Understanding the New “Late” Amnesty

The LIFE Act amendments of 2000 extended the period within which one can file an application for amnesty under the Immigration Reform and Control Act of 1986 (“IRCA”). Eligibility for LIFE Act amnesty is somewhat different than IRCA eligibility. Whether it be the place and timeliness of filing, or the additional requirements imposed upon a LIFE Act amnesty applicant, at the conclusion of this article, the reader should be able to understand the new late amnesty, interchangeably referred to as LIFE Act amnesty.

Applications for the new late amnesty must be received by the INS Missouri Service Center before May 30, 2002. In order to be eligible to apply for this amnesty, an applicant must be able to demonstrate that she was unlawfully present in the United States from on or before January 1, 1982 until May 4, 1988. An applicant must demonstrate that they were continuously physically present in the United States from November 6, 1986 until May 4, 1988 in any status; brief, casual and innocent departures from the United States do not affect this physical presence requirement. The applicant must demonstrate that they are admissible to the United States, have not been convicted of a felony or three or more misdemeanors in the United States and have never engaged in the persecution of others based upon race, religion, nationality, membership in a particular social group or political opinion.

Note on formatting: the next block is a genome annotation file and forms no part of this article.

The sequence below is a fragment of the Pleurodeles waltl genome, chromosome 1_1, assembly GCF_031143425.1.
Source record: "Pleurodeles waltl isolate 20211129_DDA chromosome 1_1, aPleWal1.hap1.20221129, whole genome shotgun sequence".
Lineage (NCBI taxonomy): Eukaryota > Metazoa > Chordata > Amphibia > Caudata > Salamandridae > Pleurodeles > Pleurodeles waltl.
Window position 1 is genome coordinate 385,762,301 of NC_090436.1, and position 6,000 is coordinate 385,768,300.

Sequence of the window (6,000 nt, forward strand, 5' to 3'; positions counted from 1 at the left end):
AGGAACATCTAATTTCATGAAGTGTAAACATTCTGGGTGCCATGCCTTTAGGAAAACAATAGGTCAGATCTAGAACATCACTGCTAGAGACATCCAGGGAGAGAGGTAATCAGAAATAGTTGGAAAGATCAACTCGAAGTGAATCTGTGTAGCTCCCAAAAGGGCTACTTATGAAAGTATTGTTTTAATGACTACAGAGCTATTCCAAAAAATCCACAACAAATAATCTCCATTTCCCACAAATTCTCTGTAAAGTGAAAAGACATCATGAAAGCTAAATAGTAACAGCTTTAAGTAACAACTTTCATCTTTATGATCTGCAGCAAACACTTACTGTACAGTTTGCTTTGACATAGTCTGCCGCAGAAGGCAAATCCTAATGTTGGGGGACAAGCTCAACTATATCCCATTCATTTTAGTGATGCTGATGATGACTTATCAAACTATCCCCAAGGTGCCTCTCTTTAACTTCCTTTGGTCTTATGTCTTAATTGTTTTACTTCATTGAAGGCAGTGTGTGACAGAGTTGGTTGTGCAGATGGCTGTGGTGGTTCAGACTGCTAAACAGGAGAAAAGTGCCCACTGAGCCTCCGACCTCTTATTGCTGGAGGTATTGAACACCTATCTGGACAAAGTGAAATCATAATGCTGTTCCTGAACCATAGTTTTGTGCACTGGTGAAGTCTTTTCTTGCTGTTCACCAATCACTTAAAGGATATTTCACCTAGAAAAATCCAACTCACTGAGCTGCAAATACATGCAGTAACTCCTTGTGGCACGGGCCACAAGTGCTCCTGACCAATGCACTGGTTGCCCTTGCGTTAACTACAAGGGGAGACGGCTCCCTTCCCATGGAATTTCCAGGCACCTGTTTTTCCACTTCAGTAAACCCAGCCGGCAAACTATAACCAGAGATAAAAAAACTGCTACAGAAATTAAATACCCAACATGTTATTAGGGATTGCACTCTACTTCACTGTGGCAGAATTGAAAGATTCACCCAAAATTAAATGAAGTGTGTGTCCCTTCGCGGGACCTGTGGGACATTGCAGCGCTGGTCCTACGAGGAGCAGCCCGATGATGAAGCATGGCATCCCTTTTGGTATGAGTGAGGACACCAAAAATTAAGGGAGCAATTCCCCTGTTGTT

Additionally, if an applicant is to receive work authorization pursuant to the new late amnesty, she must demonstrate that she applied for class membership in either the CSS, Lulac or Zambrano case. If a potential applicant did not apply for class membership, she may still apply for LIFE Act amnesty, however, she will not be eligible for work authorization. The INS has yet to announce whether one who applied for class membership, yet had their application denied, would be eligible for work authorization under their new application. It stands to reason that if the denial was inappropriate, an applicant would be eligible for work authorization.

Spouses and unmarried children of principal applicant can apply for family unity benefits under the LIFE Act so long as they entered the United States on or before December 1, 1988. The successful family unity applicant may receive work authorization and advanced parole. It should be noted that amnesty applicants also may avail themselves of advanced parole, more commonly known as a travel document.

Similarly, applications for amnesty under the LIFE Act, so long as timely and properly submitted may be filed from overseas. Thus, even those who have been deported from the United States, so long as otherwise eligible, may apply for LIFE Act amnesty. If previously deported, though, an application for amnesty must be accompanied by an application for permission to reapply for admission to the United States after deportation. Remember also that one needs to be admissible to the United States. Thus, if deported for criminal activity, one would need to cure any underlying grounds of inadmissibility before being granted the opportunity to legally re-enter the United States. Curing the underlying grounds of inadmissibility would be in addition to applying for and receiving permission to reapply for admission to the United States.

Perhaps the most common problem encountered in assembling the successful amnesty application is proof of unlawful status during the requisite time periods. Many of you may have entered on a valid tourist visa or other type of non-immigrant visa. Unless one can demonstrate that the visa status was violated, one would be considered in lawful status and thus ineligible for relief. Status violations can be documented in a number of ways, including but not limited to tax returns.

If you may think that you are eligible for LIFE Act amnesty, you are encouraged to contact a board certified specialist in immigration and nationality law.